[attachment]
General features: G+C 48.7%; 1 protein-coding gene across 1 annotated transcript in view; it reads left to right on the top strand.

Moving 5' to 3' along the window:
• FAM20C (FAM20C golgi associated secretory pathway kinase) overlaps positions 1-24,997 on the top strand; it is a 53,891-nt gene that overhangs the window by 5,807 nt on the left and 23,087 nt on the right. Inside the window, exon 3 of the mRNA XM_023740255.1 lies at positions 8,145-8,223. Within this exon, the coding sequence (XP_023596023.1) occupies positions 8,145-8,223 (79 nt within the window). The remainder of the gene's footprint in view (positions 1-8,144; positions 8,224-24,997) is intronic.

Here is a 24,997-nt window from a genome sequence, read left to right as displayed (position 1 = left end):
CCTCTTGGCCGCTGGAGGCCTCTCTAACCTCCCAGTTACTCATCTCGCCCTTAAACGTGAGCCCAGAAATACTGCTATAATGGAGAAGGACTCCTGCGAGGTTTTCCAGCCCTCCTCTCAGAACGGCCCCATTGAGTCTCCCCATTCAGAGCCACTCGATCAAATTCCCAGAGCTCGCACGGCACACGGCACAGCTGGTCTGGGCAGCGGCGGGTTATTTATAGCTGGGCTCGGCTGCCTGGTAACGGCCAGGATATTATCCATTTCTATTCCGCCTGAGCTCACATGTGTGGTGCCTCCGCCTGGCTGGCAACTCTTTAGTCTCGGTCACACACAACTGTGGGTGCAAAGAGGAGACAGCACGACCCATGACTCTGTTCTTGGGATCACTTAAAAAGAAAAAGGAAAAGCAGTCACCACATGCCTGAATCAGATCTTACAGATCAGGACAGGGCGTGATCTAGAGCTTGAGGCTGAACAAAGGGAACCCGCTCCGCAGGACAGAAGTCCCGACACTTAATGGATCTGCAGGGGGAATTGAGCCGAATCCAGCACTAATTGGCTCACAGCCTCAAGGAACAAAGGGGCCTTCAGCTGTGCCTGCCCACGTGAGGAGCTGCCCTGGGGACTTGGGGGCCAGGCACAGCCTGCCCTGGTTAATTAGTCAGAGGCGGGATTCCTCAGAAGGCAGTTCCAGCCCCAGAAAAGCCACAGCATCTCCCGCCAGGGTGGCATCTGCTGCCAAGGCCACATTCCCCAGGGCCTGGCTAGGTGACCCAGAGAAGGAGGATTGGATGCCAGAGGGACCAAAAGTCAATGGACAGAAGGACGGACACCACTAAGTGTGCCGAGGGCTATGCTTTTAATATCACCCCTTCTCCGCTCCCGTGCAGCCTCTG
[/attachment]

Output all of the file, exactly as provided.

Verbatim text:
General features: G+C 48.7%; 1 protein-coding gene across 1 annotated transcript in view; it reads left to right on the top strand.

Moving 5' to 3' along the window:
• FAM20C (FAM20C golgi associated secretory pathway kinase) overlaps positions 1-24,997 on the top strand; it is a 53,891-nt gene that overhangs the window by 5,807 nt on the left and 23,087 nt on the right. Inside the window, exon 3 of the mRNA XM_023740255.1 lies at positions 8,145-8,223. Within this exon, the coding sequence (XP_023596023.1) occupies positions 8,145-8,223 (79 nt within the window). The remainder of the gene's footprint in view (positions 1-8,144; positions 8,224-24,997) is intronic.

Here is a 24,997-nt window from a genome sequence, read left to right as displayed (position 1 = left end):
CCTCTTGGCCGCTGGAGGCCTCTCTAACCTCCCAGTTACTCATCTCGCCCTTAAACGTGAGCCCAGAAATACTGCTATAATGGAGAAGGACTCCTGCGAGGTTTTCCAGCCCTCCTCTCAGAACGGCCCCATTGAGTCTCCCCATTCAGAGCCACTCGATCAAATTCCCAGAGCTCGCACGGCACACGGCACAGCTGGTCTGGGCAGCGGCGGGTTATTTATAGCTGGGCTCGGCTGCCTGGTAACGGCCAGGATATTATCCATTTCTATTCCGCCTGAGCTCACATGTGTGGTGCCTCCGCCTGGCTGGCAACTCTTTAGTCTCGGTCACACACAACTGTGGGTGCAAAGAGGAGACAGCACGACCCATGACTCTGTTCTTGGGATCACTTAAAAAGAAAAAGGAAAAGCAGTCACCACATGCCTGAATCAGATCTTACAGATCAGGACAGGGCGTGATCTAGAGCTTGAGGCTGAACAAAGGGAACCCGCTCCGCAGGACAGAAGTCCCGACACTTAATGGATCTGCAGGGGGAATTGAGCCGAATCCAGCACTAATTGGCTCACAGCCTCAAGGAACAAAGGGGCCTTCAGCTGTGCCTGCCCACGTGAGGAGCTGCCCTGGGGACTTGGGGGCCAGGCACAGCCTGCCCTGGTTAATTAGTCAGAGGCGGGATTCCTCAGAAGGCAGTTCCAGCCCCAGAAAAGCCACAGCATCTCCCGCCAGGGTGGCATCTGCTGCCAAGGCCACATTCCCCAGGGCCTGGCTAGGTGACCCAGAGAAGGAGGATTGGATGCCAGAGGGACCAAAAGTCAATGGACAGAAGGACGGACACCACTAAGTGTGCCGAGGGCTATGCTTTTAATATCACCCCTTCTCCGCTCCCGTGCAGCCTCTG